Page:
I usually put this up way sooner but this was a bit of an overwhelming year for me, for several reasons, apologies…
I feel like I should start with the usual call to action/disclaimer: if you’re eligible to vote for any of the awards (Nebulas/Hugos/etc.), then please do so, even if you felt you haven’t read enough. It’s a big field and few people can claim to have read everything that came out last year–and generally the people who recuse themselves from voting tend to be marginalised folks, which skews ballots. So please please vote?
Just a quick note that my Xuya short story “The Shipmaker” is now reprinted at Clarkesworld. This was the first of the mindship sequence (AIs incubated in human wombs and becoming part of human families). Bit of nostalgia for this one: it won me my first major award (British Science Fiction Association Award for Best Short Fiction), and was also the first story I wrote that had actual Vietnamese characters (more accurately, Vietnamese immigrants in a Chinese-dominated society. But still).
Also, my longer Xuya novelette, “Pearl”, a retelling of Da Trang and the Pearl, is available as part of The Starlit Wood, Dominik Parisien and Navah Wolfe’s anthology of retold fairytales. More info here.
Just a quick heads-up that my short story “The Dragon’s Tears”, originally published in Electric Velocipede, is now up at Lightspeed Magazine. I wrote this as a homage to Chinese/Vietnamese fairytales: you can read more on the genesis on this in the interview I had with Christie Yant, here.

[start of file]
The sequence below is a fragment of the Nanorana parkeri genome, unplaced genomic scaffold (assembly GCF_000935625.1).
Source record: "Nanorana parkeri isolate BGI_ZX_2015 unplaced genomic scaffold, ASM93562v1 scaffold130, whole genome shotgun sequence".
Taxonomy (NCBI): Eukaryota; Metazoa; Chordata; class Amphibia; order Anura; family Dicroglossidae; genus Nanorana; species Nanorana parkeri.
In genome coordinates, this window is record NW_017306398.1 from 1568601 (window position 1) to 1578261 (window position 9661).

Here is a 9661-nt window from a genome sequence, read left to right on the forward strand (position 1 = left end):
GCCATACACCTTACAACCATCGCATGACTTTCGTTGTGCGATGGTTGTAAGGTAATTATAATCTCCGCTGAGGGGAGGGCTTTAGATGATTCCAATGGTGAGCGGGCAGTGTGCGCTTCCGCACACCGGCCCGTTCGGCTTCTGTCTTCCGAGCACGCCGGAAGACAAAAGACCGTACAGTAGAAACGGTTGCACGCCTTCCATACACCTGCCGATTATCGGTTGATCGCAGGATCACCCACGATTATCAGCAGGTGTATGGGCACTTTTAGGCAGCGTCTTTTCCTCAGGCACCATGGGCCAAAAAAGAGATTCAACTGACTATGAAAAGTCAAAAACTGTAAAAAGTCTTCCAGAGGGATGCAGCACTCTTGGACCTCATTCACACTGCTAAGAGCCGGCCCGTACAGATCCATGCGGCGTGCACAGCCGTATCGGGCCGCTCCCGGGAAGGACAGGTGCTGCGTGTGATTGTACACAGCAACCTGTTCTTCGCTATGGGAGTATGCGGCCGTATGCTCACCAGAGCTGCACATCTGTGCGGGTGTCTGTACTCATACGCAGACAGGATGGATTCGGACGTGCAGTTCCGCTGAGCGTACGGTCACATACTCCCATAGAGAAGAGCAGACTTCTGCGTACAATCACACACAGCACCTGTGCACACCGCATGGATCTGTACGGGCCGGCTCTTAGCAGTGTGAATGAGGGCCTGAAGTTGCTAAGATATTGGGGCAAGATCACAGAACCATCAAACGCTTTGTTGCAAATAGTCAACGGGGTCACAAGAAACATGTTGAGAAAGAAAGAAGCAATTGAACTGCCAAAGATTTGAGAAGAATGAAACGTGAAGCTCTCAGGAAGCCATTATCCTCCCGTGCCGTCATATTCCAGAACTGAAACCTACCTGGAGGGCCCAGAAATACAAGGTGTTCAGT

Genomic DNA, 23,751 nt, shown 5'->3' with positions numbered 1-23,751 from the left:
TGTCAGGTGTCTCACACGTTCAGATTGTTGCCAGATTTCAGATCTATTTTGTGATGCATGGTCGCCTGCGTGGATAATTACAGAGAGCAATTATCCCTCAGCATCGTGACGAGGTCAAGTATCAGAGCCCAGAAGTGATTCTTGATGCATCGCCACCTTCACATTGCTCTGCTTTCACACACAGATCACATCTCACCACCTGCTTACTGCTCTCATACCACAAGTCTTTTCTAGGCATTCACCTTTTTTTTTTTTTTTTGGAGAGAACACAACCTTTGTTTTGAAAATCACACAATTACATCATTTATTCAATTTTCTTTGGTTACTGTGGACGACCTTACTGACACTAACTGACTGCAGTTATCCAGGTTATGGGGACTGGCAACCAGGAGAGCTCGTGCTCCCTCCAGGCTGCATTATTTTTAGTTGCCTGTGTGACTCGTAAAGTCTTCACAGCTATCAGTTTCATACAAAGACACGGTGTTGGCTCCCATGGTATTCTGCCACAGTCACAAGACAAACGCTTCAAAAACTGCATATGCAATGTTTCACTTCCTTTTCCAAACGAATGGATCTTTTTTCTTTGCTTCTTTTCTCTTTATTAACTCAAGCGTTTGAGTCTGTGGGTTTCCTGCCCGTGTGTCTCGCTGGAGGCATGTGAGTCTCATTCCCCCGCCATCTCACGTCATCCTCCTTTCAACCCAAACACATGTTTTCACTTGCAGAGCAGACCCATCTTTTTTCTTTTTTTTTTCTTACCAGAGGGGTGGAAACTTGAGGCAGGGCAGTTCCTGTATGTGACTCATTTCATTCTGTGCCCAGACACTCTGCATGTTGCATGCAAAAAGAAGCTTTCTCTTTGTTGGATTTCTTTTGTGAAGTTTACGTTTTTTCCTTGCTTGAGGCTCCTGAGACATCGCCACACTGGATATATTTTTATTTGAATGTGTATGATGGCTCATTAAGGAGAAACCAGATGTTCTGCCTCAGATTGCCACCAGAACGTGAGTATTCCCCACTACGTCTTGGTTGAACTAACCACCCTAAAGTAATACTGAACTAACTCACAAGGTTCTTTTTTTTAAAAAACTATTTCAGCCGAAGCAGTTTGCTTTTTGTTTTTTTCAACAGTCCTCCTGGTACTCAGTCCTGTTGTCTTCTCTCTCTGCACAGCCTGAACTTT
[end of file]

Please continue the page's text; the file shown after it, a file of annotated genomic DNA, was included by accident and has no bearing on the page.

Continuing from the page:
Huan Ho sealed the last window, leaving only a crack in the shutter. Tonight, he thought, his eye on the empty streets, the neighbours’ barred shutters. Tonight he had to pass the door on the hill, or let the sickness take his mother.
She had been watching him from her bed. “They ride tonight,” she said, when he was done.
My Xuya short story “A Hundred and Seventy Storms” has been published online as part of Uncanny Magazine‘s July/August 2016 issue. Aka “wow I hadn’t actually used Kepler’s Laws in a long, long time” (I needed to do some quick and dirty planetary design. Was very proud I remembered most of them °_°).
This is the room where The Snow Like a Dancer dies, year by year and piece by piece.
When they wheel in the cradle where she rests, she always thinks—for a bare, suspended moment—that it will be all right, that it will all end well—and then nausea tightens around her, and the white and stark walls seem to press down on her, unbearably sharp, a faint memory of Third Aunt and Cousin Lua asleep, and the incessant noise of machinery monitoring her, drips and feeds hooked into her broken, disconnected limbs.
You can read it here.
You can also buy the issue it’s part of (which has Cat Valence, Sabrina Vourvoulias and many other fine folk) here.
Many many thanks to Stephanie Burgis who read it in record time, as well as to everyone who suggested life changing events when I asked on Facebook (I needed something against which to set the story)–particularly Kari Sperring who came up with large weather events.
And yeah, this is based on my experience of giving birth to the Librarian, at least the bit where I was lying down, tethered to an IV and in pretty strong pain (epidural came too late so I essentially gave birth on a light dosage of painkillers. There were… a couple of really not fun moments).